Even now, Burger always refers to him as “Professor Wiesel” or occasionally “Elie Wiesel,” never just the first name. “It started as a formality, and it was the way I was raised—to always speak with deepest respect to teachers, and especially to one’s primary teacher. Over time it became an expression of intimacy and didn’t feel formal anymore. I never called or would call him ‘Elie.’”

Burger was ordained an Orthodox rabbi, and outside of the book, his work now focuses on workshops, where he uses storytelling and other exercises to promote social change, in the Jewish community and outside it.

He wrote most of Witness in the year after Wiesel’s death—on July 2, 2016, in New York City—the year that is also the most focused period of mourning in the Jewish tradition. “Writing the book was a lot,” Burger says with a sigh. “It was a complex experience. I experienced a lot of grieving through the writing process, but I would say that for every ounce of grief there was an ounce and a half of gratitude.”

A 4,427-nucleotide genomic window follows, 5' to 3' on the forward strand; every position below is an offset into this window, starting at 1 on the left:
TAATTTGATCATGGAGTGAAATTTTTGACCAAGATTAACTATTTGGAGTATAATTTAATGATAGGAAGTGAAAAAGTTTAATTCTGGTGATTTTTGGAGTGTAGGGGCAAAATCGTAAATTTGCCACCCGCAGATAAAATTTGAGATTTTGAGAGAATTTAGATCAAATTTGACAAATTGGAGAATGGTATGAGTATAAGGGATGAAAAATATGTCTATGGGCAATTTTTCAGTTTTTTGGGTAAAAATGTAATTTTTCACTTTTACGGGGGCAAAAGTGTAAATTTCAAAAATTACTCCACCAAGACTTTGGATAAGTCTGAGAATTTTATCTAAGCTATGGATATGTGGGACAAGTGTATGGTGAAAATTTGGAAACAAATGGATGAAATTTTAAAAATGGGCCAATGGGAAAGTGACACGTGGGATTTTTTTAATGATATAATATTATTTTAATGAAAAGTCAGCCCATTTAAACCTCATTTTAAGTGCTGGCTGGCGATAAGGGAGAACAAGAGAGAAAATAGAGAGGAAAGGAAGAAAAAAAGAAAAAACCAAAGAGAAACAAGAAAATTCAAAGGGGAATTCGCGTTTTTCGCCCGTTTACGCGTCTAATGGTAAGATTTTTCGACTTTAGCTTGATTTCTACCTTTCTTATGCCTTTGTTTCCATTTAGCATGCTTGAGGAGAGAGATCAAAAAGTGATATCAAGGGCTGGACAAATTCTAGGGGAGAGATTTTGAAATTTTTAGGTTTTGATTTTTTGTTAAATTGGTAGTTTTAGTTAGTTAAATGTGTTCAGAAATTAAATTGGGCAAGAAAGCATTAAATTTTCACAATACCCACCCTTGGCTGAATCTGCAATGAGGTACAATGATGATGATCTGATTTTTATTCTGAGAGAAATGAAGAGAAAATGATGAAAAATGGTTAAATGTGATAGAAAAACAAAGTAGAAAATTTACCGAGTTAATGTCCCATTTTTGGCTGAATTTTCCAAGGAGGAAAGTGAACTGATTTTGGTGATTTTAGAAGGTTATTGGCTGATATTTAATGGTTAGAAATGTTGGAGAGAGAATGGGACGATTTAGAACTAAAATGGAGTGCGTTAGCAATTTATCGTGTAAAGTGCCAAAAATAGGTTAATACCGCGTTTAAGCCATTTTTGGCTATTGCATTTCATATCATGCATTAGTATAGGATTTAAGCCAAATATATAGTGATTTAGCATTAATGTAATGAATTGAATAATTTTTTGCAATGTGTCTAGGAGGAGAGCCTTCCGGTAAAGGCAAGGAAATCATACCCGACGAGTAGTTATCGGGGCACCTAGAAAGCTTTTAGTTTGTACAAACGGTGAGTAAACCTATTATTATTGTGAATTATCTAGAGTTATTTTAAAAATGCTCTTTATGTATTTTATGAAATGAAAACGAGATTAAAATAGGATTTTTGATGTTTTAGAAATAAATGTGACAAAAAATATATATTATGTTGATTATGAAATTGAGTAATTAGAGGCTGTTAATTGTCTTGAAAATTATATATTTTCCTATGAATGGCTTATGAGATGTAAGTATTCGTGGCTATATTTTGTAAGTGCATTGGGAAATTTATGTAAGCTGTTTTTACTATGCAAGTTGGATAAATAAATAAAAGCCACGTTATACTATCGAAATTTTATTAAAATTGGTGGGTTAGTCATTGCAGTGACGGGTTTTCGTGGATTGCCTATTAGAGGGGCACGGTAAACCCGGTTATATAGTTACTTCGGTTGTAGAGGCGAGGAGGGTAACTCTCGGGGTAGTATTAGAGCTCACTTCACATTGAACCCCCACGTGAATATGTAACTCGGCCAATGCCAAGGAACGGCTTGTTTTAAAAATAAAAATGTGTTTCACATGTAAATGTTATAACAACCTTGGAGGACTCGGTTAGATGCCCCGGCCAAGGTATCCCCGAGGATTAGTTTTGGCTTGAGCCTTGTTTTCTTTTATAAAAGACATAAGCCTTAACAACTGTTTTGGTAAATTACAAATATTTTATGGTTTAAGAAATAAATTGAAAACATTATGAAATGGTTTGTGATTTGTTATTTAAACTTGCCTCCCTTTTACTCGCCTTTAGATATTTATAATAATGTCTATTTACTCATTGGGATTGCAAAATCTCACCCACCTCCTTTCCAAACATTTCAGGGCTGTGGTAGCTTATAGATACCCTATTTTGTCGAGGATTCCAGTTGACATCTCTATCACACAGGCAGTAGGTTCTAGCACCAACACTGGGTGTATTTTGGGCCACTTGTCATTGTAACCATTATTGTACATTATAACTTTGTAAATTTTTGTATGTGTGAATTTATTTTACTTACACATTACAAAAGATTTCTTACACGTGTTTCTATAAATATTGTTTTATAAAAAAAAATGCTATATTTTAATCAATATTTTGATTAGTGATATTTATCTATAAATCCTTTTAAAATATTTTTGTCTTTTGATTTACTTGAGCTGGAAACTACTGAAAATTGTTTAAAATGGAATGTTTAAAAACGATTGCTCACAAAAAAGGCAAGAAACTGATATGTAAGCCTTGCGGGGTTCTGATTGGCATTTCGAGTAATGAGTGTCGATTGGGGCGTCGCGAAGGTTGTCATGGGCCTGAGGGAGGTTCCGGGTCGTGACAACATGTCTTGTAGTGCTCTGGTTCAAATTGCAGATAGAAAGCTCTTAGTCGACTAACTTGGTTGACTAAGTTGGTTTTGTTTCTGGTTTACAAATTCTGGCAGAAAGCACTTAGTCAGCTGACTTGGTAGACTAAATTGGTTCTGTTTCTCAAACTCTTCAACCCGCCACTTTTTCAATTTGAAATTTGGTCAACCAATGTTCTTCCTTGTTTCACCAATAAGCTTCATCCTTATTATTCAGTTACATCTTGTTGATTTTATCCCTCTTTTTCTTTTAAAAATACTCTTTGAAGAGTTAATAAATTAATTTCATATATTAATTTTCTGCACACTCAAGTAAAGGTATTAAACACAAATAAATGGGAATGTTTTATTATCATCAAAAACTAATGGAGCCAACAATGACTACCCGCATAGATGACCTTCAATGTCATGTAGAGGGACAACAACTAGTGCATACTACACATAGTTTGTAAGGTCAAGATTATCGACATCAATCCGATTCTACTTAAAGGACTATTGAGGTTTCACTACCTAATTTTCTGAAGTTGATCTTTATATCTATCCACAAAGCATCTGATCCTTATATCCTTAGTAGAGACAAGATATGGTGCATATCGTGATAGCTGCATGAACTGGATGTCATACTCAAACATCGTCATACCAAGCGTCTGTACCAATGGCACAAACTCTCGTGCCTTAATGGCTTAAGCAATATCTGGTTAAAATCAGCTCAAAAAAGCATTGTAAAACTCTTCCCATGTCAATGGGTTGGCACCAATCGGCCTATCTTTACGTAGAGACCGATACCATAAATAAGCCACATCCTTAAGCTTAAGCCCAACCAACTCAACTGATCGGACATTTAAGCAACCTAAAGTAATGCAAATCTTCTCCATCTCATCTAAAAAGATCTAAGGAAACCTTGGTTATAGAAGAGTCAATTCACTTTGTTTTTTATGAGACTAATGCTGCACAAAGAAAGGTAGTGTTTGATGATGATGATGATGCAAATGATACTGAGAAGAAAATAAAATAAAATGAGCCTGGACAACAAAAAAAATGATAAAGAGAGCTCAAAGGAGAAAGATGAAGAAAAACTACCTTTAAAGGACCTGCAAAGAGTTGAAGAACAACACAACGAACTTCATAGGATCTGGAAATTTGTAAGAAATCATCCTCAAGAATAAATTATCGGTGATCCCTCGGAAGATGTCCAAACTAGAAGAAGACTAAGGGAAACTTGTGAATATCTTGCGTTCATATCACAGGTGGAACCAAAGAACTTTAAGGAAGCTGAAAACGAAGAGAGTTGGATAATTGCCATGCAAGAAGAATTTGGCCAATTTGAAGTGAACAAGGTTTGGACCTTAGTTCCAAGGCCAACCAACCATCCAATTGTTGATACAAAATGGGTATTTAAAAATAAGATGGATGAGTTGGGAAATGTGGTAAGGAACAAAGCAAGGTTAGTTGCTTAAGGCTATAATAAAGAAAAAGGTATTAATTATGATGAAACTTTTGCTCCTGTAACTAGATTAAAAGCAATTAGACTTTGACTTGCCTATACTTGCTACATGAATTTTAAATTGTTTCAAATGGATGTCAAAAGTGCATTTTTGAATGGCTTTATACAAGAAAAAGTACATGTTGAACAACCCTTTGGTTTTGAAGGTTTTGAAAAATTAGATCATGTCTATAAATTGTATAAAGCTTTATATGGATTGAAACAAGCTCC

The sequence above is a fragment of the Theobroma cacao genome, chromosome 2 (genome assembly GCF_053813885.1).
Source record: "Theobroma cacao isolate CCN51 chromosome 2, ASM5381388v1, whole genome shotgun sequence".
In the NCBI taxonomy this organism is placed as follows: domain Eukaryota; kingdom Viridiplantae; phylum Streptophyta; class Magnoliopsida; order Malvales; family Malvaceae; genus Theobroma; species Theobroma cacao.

Reviewing classroom notes and journals from those five years, he saw just how generous Wiesel had been with him and his fellow students, and he felt a mixture of sadness and joy.

“There were moments when I wrote a section—especially the last chapter, which recounts our final meeting, three weeks before his death—and I felt emotionally drained, as if I had been crying for hours,” Burger says. “Other times, I felt completely energized, with my curiosity fired up about a question I hadn’t thought about for years. I certainly felt profoundly that I was learning.

“I still feel I am learning things from him all the time.”